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Subject: DocBook for Commercial Publishing (expanding our world view)


According to TDG, "DocBook is a very popular set of tags for describing 
books, articles, and other prose documents, particularly technical 

Unless there is something specific in our charter that says we should 
only consider tech pubs features when adding or modifying the DocBook 
standard, I'd really like to see us (the TC) approach new RFEs with a 
broader perspective, specifically commercial publishing.

You already are aware that O'Reilly has created a "DocBook Lite" variant 
in order to publish their document. They are not alone, and in fact, we 
do business with a number of large-scale commercial publishers at 
Flatirons. There are some issues with the current element set, that 
force us to create variants of DocBook in order to support commercial 
publishing needs, rather than being able to create valid subsets.

As for new features to support commercial publishing, here is a short 
list of items I've been considering adding as RFEs to DocBook:

1. Add a new <periodical> element to support regularly published 
material, such as a Magazine or Journal issue, blog, newsletters, and 
even topic, if that should also be added to DocBook. The <periodical> 
element will be a sibling of <book> and <article>. A whole new blog tool 
and infrastructure could be supported with the use of <periodical> and 
<topic>, assuming that <topic> were allowed to contain <section>. Of 
course, the same could be done with <article> as a child of <periodical>.

I think periodical was submitted and rejected back in March 
but it is rather clunky to think of a magazine or newsletter or journal,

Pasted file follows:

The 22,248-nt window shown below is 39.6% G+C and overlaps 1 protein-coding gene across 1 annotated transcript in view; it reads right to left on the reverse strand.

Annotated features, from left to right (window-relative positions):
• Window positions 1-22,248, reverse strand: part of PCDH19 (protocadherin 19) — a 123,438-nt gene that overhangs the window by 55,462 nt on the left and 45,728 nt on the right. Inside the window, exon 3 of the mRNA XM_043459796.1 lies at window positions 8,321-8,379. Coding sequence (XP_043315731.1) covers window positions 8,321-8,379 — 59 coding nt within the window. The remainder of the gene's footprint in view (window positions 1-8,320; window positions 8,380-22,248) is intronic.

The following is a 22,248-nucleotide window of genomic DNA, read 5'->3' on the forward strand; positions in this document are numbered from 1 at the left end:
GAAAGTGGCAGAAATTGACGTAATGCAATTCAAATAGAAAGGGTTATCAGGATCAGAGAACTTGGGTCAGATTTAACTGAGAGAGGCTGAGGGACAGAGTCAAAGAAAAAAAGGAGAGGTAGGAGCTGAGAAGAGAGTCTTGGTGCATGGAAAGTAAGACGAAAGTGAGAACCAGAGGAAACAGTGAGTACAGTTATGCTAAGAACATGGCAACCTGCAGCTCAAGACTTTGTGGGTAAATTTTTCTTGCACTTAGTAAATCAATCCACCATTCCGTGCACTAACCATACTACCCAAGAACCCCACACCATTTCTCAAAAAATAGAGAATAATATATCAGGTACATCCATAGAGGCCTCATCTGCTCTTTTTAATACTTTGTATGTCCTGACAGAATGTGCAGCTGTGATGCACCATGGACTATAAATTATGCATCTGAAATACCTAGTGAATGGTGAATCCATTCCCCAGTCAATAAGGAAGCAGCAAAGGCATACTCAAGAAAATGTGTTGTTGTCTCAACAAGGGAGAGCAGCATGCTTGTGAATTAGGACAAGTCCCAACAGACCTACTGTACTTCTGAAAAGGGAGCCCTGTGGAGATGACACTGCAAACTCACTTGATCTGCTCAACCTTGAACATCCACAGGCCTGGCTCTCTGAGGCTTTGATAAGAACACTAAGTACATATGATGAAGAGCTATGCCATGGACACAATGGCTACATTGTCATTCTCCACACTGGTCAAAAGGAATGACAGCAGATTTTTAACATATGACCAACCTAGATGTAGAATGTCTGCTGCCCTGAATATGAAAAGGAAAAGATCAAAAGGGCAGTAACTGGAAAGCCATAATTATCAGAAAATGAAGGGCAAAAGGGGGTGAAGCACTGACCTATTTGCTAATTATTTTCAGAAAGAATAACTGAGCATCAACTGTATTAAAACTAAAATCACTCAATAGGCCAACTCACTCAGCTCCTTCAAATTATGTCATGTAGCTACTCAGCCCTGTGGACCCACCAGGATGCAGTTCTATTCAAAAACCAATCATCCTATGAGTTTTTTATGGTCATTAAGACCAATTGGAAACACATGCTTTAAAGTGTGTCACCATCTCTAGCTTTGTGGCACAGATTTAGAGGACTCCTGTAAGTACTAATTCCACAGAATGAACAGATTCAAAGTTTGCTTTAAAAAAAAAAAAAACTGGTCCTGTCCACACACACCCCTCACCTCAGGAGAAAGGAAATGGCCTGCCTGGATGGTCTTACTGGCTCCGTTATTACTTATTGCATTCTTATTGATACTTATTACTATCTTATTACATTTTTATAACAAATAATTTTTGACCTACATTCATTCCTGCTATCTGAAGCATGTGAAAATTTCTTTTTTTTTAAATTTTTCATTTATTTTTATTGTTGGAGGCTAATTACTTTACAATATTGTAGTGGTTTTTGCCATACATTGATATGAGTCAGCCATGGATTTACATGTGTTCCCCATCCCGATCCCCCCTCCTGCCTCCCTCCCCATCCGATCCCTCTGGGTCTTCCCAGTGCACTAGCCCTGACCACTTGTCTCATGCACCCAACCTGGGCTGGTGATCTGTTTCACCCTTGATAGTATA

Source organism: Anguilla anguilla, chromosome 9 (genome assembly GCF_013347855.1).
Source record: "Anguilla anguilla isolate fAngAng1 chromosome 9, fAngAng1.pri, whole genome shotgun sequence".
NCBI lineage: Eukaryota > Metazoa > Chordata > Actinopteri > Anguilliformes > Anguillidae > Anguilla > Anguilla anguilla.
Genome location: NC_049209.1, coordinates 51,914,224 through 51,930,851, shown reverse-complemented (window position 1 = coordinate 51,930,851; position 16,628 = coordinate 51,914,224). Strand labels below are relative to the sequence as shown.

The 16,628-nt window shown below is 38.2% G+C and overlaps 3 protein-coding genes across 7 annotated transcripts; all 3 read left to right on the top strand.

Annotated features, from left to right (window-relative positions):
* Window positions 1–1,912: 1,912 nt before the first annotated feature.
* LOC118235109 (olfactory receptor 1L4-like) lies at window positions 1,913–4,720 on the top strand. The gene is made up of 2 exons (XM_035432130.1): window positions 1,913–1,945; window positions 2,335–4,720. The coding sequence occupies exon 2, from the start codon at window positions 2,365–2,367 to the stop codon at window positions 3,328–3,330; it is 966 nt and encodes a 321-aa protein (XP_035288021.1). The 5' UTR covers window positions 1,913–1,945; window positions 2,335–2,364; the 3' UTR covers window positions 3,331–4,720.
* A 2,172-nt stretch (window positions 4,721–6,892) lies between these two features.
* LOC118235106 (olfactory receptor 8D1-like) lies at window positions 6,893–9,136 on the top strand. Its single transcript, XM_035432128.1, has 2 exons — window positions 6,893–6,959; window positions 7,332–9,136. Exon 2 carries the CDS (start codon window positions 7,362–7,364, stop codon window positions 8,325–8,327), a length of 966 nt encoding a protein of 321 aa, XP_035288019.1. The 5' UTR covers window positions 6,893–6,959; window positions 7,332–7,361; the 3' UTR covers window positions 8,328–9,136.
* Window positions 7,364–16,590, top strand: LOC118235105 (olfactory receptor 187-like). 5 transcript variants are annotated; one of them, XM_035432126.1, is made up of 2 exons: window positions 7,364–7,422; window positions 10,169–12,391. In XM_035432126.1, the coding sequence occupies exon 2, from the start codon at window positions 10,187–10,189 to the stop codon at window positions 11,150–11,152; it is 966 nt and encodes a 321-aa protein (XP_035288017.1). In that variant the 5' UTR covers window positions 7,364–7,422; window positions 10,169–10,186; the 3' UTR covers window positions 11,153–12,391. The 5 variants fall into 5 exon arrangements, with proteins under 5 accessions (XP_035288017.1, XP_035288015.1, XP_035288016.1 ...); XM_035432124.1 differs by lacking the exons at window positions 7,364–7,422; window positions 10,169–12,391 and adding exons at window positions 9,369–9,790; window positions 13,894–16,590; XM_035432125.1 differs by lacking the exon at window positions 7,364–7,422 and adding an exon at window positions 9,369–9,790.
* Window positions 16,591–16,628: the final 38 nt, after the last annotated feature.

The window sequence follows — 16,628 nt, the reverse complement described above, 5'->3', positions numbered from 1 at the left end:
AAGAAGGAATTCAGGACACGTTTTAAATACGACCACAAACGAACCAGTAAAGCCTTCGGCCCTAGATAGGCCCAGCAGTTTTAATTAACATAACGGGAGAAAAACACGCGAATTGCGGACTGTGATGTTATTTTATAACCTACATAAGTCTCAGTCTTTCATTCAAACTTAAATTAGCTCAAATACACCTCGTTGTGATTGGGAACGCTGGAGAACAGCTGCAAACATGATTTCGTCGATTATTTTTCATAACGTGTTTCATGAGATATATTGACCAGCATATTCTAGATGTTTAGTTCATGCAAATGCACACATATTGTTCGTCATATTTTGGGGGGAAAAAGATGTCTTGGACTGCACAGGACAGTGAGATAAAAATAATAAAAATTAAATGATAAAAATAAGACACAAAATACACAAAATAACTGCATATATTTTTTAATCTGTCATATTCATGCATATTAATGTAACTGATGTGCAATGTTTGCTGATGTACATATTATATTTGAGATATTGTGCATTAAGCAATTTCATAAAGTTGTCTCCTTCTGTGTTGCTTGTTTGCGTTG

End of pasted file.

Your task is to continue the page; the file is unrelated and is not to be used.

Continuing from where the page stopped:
etc. as a "book" for containment.

2. Extend <set> to include <periodical> in order to publish or contain a 
series of this type of content.

3. Add <cover> element to <book> and <periodical> as an optional 
element. There are a lot of variations in the type of content that could 
be included in a cover, including title, cover image, jacket text 
(perhaps sidebar could be used for this), etc. Instead of putting all 
this in the info element, this separate element would provide a clear 
distinction of what content should be included in the cover for the 
particular publication.

I bring these items up because I'm finding DITA to be rather unfriendly 
towards traditional commercial publishing. I think we could gain some 
very powerful allies if we were to focus a bit on the needs of 
commercial publishing rather than restrict our scope so narrowly to 
software and hardware documentation!

Software and hardware documentation blocks and inlines should be a 
separate module available in DocBook 5, as well as other domain-specific 
modules. Perhaps periodical-specific blocks and inlines could be 
separate modules as well!

 From the recent traffic on the list, there appears to be a fair amount 
of backlash against adding topic, and a call to "stick with what DocBook 
is best at". I think focusing on the needs of commercial publishing will 
continue to grow the DocBook user base and opportunities for DocBook to 
be implemented.


Best regards,

fn:Scott Hudson
org:Flatirons Solutions
adr:Suite 200;;4747 Table Mesa Drive ;Boulder;CO;80305;USA

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